Results of a landmark trial of 1,000. An angiotensin-converting enzyme inhibitor should be the cornerstone of treatment for African Americans with hypertension and impaired renal function, based on the results of a landmark trial with more than 1,000 patients.
Many physicians have favored using a calcium channel blocker over an angiotensin-converting enzyme inhibitor (ACEI) for African Americans with hypertension because, in general, the blood pressure of blacks falls more dramatically in response to a calcium channel blocker.
But results from the African American Study of Kidney Disease and Hypertension (AASK) showed that “it’s not just lowering blood pressure that’s important” for patients with renal insufficiency, Dr. George L. Bakris said at the annual meeting of the American Society of Nephrology.
The results of AASK, like those of many other recently completed studies, show that drugs that block the renin-angiotensin system pack an extra punch for kidney protection.
“African Americans with hypertension and a urine protein to creatinine ratio of more than 0.22, left ventricular hypertrophy, or diabetes should be first treated with an ACE inhibitor,” said Dr. Robert G. Luke, director of internal medicine at the University of Cincinnati and a coinvestigator in AASK. First-line treatment with an ACEI also is probably best for African Americans with hypertension and microalbuminuria, added Dr. Luke, noting that the AASK results did not prove this. For African Americans with hypertension who don’t fall into one of these higher-risk groups, treatment should follow the existing guidelines of the sixth Joint National Committee on Detection, Evaluation, and Treatment of High Blood Pressure, he added.
Although the AASK results put ACEIs first for patients with impaired renal function, physicians should not worry that calcium channel blockers are bad for these patients. “It’s also critical to get blood pressure under control. It often takes three or four drugs to do this, and physicians shouldn’t retreat from using a calcium channel blocker,” explained Dr. Bakris, a professor of medicine at Rush-Presbyterian–St. Lukes Medical Center, Chicago, and another AASK coinvestigator.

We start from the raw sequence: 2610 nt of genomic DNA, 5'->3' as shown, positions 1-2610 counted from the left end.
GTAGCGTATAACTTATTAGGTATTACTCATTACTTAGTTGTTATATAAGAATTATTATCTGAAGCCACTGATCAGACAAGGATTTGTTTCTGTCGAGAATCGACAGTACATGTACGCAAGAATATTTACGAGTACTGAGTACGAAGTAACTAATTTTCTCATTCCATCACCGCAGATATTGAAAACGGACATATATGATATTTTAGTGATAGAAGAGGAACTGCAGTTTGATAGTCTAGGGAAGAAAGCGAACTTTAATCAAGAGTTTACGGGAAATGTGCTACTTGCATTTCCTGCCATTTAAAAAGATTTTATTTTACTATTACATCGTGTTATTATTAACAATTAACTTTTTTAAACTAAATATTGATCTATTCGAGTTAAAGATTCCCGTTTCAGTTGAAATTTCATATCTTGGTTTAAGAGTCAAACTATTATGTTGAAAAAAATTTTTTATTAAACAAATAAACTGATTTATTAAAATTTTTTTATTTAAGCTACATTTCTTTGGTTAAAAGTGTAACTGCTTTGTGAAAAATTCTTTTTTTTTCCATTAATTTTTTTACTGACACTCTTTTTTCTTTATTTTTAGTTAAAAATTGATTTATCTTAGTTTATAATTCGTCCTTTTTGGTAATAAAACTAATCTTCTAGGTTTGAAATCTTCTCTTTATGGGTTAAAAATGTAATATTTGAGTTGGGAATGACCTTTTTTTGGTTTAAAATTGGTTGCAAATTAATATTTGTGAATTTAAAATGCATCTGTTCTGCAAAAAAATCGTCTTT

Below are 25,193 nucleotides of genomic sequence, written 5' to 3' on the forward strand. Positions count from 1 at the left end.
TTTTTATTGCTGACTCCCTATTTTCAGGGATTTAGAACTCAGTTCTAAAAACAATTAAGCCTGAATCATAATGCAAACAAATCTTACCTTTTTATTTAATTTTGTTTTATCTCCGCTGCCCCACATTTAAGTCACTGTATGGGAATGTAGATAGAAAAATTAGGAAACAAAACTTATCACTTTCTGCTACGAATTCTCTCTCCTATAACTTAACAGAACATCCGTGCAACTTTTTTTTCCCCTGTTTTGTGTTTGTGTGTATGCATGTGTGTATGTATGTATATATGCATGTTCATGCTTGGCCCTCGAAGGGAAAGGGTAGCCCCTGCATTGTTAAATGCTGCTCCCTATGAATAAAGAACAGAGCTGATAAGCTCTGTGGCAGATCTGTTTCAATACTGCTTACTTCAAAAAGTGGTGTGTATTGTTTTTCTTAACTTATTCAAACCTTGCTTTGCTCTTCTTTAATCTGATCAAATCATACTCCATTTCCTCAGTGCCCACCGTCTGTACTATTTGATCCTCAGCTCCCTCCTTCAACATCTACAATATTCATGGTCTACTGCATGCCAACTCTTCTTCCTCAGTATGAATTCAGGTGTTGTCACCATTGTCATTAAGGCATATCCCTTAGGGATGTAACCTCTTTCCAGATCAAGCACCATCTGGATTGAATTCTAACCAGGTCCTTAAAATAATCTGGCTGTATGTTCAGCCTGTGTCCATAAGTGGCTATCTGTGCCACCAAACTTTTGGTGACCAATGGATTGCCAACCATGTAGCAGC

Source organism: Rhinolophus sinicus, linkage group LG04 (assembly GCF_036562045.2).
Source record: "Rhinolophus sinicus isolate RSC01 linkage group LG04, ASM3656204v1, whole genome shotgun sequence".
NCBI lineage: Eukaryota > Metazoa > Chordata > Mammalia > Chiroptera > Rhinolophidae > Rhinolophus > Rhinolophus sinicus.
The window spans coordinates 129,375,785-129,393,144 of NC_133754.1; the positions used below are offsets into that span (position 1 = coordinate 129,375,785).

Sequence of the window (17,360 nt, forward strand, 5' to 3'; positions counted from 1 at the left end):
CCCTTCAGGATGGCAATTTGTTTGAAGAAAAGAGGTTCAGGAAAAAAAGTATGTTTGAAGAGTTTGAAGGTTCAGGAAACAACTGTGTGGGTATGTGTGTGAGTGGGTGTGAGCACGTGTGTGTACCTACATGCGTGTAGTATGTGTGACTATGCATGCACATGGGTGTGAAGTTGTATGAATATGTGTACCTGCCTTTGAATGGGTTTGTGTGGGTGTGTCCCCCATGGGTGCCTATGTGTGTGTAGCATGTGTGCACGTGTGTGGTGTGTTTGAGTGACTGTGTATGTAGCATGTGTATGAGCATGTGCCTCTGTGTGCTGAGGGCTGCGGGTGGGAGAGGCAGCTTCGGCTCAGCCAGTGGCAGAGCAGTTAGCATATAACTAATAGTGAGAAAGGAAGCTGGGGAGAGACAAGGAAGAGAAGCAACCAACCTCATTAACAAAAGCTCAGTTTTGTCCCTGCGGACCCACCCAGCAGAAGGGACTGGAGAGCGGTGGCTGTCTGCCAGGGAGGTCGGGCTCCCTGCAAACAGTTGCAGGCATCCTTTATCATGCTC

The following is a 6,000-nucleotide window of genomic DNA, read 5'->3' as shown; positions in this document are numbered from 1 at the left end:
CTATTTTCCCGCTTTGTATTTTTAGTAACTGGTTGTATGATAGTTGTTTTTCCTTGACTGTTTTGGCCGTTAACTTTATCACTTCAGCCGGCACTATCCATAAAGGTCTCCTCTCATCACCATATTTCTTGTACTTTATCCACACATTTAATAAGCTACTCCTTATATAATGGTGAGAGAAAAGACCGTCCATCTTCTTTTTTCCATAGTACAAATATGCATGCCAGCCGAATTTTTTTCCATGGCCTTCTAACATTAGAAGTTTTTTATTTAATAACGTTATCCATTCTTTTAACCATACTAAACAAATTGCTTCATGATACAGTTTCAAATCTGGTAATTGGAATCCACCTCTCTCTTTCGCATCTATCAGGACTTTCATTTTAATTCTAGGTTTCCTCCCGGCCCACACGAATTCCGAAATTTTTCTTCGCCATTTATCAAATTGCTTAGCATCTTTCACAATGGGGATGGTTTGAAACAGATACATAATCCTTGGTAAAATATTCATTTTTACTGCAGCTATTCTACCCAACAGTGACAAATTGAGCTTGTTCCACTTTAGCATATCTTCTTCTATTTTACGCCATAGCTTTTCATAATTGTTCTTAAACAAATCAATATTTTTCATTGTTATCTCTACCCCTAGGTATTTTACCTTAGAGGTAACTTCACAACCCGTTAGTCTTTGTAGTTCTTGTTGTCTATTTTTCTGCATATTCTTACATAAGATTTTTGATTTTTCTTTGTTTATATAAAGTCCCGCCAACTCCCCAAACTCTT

The study enrolled 1,094 African Americans with hypertension, a glomerular filtration rate (GFR) of 20-65 mL/min per 1.73 m2, and no other identified cause of renal insufficiency. Enrollment occurred at 21 U.S. centers during 1995-1997, and GFR values were monitored for a median of 3.8 years, until September 2001.
Patients were randomized to two blood pressure targets: The usual target group aimed for a mean arterial pressure of 102-107 mm Hg (corresponding to a systolic and diastolic pressure of about 140/90 mm Hg), and the low target group aimed for a mean arterial pressure target of no more than 92 mm Hg (corresponding to 125/75 mm Hg).
Patients also were randomized to three treatment groups based on the first-line antihypertensive drug: the ACEI ramipril (436 patients); the calcium channel blocker amlodipine (217 patients); or the -blocker metoprolol (441 patients).
Patients who required additional drugs to reach their target pressures had these drugs added in the following order: furosemide, doxazosin, clonidine, and minoxidil. Patients with the usual target pressure needed an average of from 2.5 to 3 drugs to reach their goal; patients with the low target pressure needed an average of from 3 to 3.5 drugs to reach their goal.
The results showed no difference between the two target groups in terms of the impact on the study’s main outcomes: loss of GFR, or a combined clinical end point of death, end-stage renal disease, or a drop in GFR of 50% or at least 25 mL/min per 1.73 m2 from the baseline rate.
But the results showed a difference among the three first-line antihypertensive drugs used. Treatment with amlodipine led to better short-term protection of GFR, but ramipril was superior over the long term, Dr. Bakris said. Ramipril also was superior to metoprolol in preserving GFR at the first follow-up at 6 months and throughout the entire follow-up period.
Ramipril also was substantially better than both of the other drugs for preventing worsening of proteinuria. “The ACE inhibitor was better for slowing declines in kidney function, [which] may mean that fewer patients would need to start dialysis,” Dr. Bakris said.